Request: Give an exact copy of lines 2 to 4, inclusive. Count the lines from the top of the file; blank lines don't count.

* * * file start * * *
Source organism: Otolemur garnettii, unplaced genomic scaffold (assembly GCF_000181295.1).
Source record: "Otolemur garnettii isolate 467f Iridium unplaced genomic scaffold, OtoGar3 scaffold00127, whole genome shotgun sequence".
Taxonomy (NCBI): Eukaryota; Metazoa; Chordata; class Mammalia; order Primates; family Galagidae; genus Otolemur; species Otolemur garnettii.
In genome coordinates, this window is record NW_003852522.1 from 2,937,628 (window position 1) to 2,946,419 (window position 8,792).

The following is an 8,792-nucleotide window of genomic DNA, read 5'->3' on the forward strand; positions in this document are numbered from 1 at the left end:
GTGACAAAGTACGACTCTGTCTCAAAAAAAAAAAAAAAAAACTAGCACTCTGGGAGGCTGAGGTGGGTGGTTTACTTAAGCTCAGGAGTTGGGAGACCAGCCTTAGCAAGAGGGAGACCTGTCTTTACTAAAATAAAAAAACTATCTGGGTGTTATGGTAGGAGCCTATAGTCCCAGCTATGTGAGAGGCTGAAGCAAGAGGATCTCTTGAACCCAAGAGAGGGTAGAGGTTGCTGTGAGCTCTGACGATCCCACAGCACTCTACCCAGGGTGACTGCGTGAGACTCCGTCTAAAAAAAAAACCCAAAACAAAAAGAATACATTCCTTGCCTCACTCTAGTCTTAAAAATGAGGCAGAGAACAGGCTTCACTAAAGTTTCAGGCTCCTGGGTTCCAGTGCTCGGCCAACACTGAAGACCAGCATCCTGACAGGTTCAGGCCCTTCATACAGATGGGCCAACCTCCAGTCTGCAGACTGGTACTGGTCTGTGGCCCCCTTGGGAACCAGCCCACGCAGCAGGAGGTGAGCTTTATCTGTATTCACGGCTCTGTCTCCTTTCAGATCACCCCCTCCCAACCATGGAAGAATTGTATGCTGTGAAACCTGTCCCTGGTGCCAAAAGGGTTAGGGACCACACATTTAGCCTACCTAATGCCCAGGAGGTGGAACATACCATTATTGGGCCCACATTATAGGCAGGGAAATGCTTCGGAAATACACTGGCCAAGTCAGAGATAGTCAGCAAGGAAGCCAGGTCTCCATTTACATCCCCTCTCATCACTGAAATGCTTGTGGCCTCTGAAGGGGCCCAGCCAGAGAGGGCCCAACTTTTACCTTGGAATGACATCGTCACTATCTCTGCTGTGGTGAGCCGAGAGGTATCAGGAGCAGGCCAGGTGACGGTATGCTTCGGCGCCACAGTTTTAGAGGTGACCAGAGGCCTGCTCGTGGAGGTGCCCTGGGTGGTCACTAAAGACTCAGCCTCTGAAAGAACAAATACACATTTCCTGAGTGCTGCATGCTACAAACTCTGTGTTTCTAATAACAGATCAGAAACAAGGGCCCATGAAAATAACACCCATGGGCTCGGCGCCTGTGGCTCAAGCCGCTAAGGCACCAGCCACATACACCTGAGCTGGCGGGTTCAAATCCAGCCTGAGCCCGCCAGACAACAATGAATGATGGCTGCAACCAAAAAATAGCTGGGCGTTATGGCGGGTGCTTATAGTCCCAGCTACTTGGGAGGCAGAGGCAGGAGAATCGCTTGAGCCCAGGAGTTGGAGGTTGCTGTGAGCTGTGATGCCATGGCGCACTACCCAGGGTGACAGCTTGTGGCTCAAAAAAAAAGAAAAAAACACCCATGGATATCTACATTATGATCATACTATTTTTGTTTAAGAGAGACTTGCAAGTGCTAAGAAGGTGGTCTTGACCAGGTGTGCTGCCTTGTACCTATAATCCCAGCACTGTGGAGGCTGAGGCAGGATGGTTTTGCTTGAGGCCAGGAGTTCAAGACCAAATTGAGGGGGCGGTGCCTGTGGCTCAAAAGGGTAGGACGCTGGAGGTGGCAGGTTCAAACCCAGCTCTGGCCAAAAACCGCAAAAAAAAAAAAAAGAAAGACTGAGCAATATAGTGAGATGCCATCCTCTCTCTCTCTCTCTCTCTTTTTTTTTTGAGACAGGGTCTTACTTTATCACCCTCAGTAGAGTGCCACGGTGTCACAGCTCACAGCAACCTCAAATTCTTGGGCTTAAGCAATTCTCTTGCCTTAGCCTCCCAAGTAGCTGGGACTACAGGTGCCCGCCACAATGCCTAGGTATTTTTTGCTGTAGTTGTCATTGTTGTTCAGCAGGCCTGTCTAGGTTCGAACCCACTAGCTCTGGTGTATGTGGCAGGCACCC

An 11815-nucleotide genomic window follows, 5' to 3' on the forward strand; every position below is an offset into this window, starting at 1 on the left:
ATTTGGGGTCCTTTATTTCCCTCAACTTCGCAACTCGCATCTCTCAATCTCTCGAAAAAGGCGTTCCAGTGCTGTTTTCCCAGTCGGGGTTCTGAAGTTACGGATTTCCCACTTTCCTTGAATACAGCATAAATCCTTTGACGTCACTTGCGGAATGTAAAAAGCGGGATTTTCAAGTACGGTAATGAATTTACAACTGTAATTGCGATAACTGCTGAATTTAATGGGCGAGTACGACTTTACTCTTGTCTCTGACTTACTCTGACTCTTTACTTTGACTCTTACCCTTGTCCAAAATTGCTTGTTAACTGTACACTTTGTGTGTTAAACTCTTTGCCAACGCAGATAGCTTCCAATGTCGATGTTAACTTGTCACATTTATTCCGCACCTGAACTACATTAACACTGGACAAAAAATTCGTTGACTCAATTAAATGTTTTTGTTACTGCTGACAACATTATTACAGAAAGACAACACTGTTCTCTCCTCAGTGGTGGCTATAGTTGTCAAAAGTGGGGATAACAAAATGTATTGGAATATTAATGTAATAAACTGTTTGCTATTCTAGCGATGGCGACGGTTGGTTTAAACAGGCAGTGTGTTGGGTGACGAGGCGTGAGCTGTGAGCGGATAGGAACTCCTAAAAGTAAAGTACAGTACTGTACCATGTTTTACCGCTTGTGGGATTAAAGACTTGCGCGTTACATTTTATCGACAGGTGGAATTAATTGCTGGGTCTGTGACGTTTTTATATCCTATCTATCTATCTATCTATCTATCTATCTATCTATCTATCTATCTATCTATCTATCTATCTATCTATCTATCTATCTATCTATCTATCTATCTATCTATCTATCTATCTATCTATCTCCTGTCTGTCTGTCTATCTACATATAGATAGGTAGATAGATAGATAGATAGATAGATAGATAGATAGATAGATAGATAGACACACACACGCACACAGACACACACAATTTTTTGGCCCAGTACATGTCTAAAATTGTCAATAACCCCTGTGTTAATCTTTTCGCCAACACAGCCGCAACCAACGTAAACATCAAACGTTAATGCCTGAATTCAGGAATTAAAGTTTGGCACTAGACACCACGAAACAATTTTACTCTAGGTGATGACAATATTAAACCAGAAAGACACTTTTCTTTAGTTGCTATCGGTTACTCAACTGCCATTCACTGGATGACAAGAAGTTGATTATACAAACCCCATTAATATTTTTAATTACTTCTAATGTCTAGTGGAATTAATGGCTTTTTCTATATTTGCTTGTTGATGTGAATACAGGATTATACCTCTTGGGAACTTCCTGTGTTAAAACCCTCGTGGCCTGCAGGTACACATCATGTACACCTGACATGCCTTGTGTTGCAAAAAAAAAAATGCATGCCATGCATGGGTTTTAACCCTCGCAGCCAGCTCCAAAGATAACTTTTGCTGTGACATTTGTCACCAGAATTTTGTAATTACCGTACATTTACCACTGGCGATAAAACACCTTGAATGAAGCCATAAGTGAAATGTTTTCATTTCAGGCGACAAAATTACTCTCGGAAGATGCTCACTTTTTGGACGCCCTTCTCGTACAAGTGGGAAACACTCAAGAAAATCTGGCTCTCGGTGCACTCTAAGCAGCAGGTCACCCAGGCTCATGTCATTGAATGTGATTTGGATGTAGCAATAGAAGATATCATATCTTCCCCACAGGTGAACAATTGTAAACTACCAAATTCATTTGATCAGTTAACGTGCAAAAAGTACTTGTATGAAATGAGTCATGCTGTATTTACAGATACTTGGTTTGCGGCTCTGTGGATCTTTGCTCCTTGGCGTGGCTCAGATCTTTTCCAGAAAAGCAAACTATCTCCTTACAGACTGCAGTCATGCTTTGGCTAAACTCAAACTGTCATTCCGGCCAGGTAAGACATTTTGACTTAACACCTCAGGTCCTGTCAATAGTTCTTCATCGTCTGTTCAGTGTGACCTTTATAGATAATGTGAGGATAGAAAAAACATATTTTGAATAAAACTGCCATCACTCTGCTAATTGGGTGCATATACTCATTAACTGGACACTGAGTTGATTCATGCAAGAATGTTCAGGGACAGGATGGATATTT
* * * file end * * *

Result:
Source record: "Otolemur garnettii isolate 467f Iridium unplaced genomic scaffold, OtoGar3 scaffold00127, whole genome shotgun sequence".
Taxonomy (NCBI): Eukaryota; Metazoa; Chordata; class Mammalia; order Primates; family Galagidae; genus Otolemur; species Otolemur garnettii.
In genome coordinates, this window is record NW_003852522.1 from 2,937,628 (window position 1) to 2,946,419 (window position 8,792).